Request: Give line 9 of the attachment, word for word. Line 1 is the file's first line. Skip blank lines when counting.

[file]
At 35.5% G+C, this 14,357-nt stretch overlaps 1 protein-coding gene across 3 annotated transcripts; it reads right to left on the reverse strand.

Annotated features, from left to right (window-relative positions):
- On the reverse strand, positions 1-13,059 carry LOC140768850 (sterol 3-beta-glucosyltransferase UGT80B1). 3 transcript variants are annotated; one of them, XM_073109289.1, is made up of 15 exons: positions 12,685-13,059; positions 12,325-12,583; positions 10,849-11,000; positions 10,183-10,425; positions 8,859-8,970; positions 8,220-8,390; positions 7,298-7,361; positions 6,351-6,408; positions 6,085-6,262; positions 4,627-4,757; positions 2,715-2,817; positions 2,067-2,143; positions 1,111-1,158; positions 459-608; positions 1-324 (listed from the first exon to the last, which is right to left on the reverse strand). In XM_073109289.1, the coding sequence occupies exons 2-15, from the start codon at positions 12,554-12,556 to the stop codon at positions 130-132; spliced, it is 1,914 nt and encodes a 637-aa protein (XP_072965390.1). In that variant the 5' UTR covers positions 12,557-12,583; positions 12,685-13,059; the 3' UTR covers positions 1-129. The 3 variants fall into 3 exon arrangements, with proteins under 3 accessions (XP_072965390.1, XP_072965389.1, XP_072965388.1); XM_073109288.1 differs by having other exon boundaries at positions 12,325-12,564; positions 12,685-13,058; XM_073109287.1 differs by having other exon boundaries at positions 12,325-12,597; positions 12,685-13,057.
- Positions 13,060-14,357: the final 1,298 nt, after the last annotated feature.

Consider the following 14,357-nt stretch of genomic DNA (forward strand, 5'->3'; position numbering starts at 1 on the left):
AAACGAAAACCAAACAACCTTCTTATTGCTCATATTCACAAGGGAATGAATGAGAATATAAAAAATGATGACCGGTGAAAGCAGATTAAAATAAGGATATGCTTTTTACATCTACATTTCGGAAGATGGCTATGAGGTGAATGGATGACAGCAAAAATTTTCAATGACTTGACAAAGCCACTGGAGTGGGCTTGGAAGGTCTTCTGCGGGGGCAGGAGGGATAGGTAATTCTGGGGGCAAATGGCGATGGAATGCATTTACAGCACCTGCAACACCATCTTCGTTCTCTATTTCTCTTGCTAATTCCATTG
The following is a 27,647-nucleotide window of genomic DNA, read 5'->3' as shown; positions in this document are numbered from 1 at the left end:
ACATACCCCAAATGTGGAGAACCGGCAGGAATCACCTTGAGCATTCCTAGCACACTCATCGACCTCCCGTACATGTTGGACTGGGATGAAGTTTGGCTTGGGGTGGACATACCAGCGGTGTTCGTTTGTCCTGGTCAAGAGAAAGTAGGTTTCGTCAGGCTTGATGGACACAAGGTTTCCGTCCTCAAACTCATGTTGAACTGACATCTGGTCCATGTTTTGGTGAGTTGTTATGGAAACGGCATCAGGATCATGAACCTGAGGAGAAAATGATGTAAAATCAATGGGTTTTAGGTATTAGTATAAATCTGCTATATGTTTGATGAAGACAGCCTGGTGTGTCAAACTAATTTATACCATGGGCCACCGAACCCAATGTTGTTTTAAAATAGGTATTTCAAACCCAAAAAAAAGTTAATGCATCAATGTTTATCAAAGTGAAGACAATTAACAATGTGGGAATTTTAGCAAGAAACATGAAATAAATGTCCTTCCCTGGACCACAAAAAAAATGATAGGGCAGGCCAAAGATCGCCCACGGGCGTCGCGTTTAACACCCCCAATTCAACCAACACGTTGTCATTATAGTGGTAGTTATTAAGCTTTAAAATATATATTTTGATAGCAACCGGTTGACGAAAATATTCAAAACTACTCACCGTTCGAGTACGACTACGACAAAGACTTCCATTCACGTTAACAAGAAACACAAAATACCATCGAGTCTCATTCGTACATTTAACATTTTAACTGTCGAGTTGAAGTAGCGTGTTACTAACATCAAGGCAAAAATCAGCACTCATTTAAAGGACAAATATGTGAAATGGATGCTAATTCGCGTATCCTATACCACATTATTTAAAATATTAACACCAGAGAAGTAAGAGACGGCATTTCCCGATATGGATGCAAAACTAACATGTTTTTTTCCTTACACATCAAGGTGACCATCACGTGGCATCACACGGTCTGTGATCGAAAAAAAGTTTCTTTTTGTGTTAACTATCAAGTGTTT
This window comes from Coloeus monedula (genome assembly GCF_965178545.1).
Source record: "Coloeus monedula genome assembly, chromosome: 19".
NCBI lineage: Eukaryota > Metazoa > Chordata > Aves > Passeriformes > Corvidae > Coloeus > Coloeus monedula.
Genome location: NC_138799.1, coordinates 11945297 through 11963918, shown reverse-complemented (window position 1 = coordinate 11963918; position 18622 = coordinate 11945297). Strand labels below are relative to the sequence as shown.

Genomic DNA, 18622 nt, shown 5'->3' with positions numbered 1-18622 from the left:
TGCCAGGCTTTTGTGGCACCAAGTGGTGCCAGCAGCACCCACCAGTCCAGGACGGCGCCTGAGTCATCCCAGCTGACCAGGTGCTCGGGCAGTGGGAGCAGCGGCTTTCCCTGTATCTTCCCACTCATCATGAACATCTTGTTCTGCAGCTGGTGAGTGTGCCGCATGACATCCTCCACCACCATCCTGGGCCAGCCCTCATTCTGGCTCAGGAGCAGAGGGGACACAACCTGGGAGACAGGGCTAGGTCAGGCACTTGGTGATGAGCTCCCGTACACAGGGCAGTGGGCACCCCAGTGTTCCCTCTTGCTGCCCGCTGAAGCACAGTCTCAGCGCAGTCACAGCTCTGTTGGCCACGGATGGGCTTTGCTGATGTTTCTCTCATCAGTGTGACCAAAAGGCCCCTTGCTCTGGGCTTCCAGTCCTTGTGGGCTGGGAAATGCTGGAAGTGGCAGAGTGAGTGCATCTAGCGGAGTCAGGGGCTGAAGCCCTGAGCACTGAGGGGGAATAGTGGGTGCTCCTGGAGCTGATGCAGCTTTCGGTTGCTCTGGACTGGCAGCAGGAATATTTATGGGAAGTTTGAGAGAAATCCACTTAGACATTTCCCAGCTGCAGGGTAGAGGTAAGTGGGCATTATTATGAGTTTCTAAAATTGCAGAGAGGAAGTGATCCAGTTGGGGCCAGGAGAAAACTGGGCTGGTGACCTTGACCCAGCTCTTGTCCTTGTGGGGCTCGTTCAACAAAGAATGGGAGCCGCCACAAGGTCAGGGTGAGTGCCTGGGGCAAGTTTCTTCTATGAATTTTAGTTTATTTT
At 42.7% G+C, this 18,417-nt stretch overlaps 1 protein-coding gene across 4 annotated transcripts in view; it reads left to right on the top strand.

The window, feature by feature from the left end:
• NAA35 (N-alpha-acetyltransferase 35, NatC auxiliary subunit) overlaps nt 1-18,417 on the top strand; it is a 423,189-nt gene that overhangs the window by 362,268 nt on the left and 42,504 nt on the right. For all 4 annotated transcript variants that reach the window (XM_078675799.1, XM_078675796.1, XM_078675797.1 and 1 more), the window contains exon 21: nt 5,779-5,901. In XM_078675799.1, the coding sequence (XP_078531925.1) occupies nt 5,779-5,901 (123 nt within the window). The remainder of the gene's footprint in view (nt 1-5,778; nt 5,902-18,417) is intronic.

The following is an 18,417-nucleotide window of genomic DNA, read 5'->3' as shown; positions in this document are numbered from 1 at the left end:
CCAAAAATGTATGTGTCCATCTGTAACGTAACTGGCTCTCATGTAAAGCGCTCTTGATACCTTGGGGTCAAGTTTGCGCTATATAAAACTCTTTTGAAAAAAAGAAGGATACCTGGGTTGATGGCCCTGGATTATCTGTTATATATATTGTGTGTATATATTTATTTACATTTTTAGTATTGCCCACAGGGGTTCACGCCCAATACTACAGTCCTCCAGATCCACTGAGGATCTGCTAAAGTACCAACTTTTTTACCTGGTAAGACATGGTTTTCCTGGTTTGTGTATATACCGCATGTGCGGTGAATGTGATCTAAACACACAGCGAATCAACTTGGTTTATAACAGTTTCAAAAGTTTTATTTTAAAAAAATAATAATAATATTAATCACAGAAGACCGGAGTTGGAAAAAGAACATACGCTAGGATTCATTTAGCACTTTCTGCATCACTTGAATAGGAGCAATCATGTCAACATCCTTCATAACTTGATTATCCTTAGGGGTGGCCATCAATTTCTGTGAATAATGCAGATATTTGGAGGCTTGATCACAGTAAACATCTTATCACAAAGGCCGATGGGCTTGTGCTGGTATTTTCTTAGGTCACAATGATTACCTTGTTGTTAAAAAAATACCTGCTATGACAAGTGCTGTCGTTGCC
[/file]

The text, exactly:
This window comes from Coloeus monedula (genome assembly GCF_965178545.1).